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SEA Currents: SSV Corwith Cramer
December 15, 2015
Absurdity on Land and Sea
Anchored at Napier New Zealand
What separates a sailor, particularly of the salty Seamans variety, from any old landlubber? During our port stops, the answers to this question become the most clear. It could be our slightly disheveled air-our stained t-shirts, matching hiking sandals, and wind-tousled hair that make the locals look twice. We can go ahead and pretend it's because our open ocean tans (sunburns) make even the most rugged of Kiwis seem like they don't enough time outside. It could also be the way we move in packs through any town, like a swarm of locusts alighting on any and all available Tim Tams. Or it could be our magnetic American Personalities, smiling with big white teeth at all the waitresses and saying novel American words like "do you have wifi?" and of course, mispronouncing all the local names. But today as we imposed ourselves on the art deco, jazz age, Great Gatsby splendor of Napier, I realized we have something else to set us apart: a well-developed sense of the absurd that colors all of our experiences.
In all seriousness, one of the best parts of living on the dear old S.E.A.mans is the ridiculous jokes, acts and bits that arise from all of our time spent without the convenient distraction of internet and iphone. We've had blog posts both tender and lighthearted, but as a first time blogger I felt I would be remiss to let the entire trip go by without painting a picture for our dear readers of this most integral aspect of life at sea. Science deployments and sail theory aside, it's the jokes that are my favorite. And so, let me give you all a taste of what Professor Mark would call the Seamans subculture.
Picture this: It's a quiet night at anchor watch. From the quarterdeck comes the soft sound of singing-something that sounds like the Christmas classic Silent Night. But as the melody reaches your ears, you begin to realize something is not right. Instead of the standard, rather renowned lyrics, someone has gotten creative. Aha! It is just dear Xiaotong, a C watch stalwart, singing her own creation "Cod End Jar". That simple piece of oceanography equipment, catcher of all zooplankton, has been immortalized in its very own song. And little XT didn't stop there. No, she created an entire album's worth of old staples reimagined with a very simple rhyming scheme. That is, the words "cod end jar" over and over and over again. It may have begun because no one can seem to remember all of the lyrics to any one song, but it has become a ship-wide (or at least C watch wide) favorite. Choral renditions, featuring three part harmonies, are often a part of any group activity. New Zealand just doesn't realize what a hit it has on its very own shores.
You see, living within 100 feet of 33 people creates some creative forms of entertainment, especially when binge watching Netflix isn't a fallback option. Every day activities become vehicles for elaborate playacting. For example, our latest work of theatrical genius is something we like to call The Game of Clue: Field Day Edition. The ship is cleaned bow to stern every week or so, and several shipmates have realized the potential such a scenario has for Murder Mystery. Why, something suspicious has happened in 16th Street, and there are many suspects! There's Mrs. White (Bulkheads) in the Doghouse with the Sole Sponge. There's Mrs. Wood in the Aft Cabin with the Squeegee! And most sinister of all of course is Sir Foulie Locker, in the Foulie Locker with the Sea Boots. Stay tuned for further updates as the game progresses.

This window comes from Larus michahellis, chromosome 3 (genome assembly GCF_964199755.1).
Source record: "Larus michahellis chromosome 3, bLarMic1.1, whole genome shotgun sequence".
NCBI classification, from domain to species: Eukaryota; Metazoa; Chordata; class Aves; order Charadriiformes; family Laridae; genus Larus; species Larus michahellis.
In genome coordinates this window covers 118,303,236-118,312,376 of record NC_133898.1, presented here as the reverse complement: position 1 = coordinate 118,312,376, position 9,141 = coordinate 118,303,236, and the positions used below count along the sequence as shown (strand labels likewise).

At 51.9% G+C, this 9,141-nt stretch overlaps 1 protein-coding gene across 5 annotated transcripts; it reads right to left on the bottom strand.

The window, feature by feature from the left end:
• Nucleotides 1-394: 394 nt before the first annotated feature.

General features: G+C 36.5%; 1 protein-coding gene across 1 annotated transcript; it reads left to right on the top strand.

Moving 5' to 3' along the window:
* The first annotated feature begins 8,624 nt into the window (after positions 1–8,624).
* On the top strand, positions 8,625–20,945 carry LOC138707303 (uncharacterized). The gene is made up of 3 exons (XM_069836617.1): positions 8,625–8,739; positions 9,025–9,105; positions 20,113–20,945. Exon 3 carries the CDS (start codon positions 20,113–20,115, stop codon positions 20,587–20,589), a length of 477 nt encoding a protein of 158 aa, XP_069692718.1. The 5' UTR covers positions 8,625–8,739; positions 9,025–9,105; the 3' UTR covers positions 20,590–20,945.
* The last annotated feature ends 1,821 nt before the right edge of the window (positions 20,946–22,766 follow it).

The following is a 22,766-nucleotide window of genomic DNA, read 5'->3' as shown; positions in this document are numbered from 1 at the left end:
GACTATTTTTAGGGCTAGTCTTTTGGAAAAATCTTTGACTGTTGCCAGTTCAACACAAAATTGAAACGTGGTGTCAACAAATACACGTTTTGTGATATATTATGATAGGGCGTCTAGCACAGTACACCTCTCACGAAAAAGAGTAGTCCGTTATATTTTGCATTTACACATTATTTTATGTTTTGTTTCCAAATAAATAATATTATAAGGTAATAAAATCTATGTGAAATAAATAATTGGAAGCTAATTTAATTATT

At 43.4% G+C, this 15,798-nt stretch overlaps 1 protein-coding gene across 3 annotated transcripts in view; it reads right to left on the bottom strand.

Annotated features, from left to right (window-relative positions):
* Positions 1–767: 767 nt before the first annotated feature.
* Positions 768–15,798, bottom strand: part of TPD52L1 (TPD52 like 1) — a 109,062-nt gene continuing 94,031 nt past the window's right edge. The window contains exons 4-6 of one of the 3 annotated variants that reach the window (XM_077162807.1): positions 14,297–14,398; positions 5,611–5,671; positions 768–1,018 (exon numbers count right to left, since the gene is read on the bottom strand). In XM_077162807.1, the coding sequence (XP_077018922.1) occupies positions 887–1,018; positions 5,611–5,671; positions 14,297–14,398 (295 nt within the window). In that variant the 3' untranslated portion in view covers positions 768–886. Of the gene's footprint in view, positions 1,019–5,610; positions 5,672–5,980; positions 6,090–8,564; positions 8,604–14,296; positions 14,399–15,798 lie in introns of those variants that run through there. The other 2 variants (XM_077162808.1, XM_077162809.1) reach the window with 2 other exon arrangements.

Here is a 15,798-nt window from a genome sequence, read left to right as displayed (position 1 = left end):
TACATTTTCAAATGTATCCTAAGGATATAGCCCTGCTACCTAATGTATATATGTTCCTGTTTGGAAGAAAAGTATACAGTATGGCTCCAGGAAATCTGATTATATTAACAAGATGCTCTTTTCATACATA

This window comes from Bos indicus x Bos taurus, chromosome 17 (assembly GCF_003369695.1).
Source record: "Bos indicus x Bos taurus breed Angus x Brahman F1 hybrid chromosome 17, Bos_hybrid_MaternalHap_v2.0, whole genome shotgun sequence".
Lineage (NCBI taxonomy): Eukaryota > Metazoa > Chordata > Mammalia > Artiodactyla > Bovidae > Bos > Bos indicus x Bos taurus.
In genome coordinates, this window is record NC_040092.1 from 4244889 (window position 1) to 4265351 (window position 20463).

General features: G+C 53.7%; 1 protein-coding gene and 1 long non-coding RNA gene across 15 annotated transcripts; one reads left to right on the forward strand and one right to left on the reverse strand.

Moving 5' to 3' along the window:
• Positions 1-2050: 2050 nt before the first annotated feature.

If you think this sounds like the activities of crazy people, you might not be so far from the truth. Putting 33 big personalities in a very small space is a social experiment worth documenting on its own, but our group seems to have developed a few additional personalities to add to the mix. In fact, every single student on the ship has several distinct accents and personas to adopt as the need arises. There is one for every occasion! A classic David Attenborough works well for narrating ship life as if it were a NatGeo documentary. But, nothing fits the task of delegating watch tasks like a thick German accent. When the ship is rocking, throwing bodies across the main saloon like a dance floor, the only appropriate character is that of Jazz Age Starlet, which requires a good deal of jazz hands and a Mid Atlantic dialect worthy of Katherine Hepburn.
All of these quirky little diversions have created habits that are hard to break. So I think most people in Napier were surprised to find a huge group of Americans speaking with absurd inflections as they walked down the street. The thing is; we just can't stop doing it. At this point, you shouldn't be surprised if your student has a hard time speaking and/or acting in a normal fashion for the first few days they are home. It sounds strange from the outside, but the whole ridiculous nature of life on a ship just makes everything more hilarious at sea than it will ever be on land.
And, it doesn't hurt that all of our shipmates are uniquely entertaining in their own right. I know I'll miss the huge variety of humor we have here-from Andy's quiet sarcasm to Liz's puns to Ollie's exuberant character acting. It's an eclectic mix that makes all the difference to life aboard-after all, we can't be expected to just sail and do science experiments. I think that's the best difference between a SEA Semester student and the people we meet on land: we are surrounded by a constant stream of uproarious laughter.
That's well your blog post,
PS: A big hello to the family back in the land. Keep the Cool Yule going until I get there, I can't wait to see you all!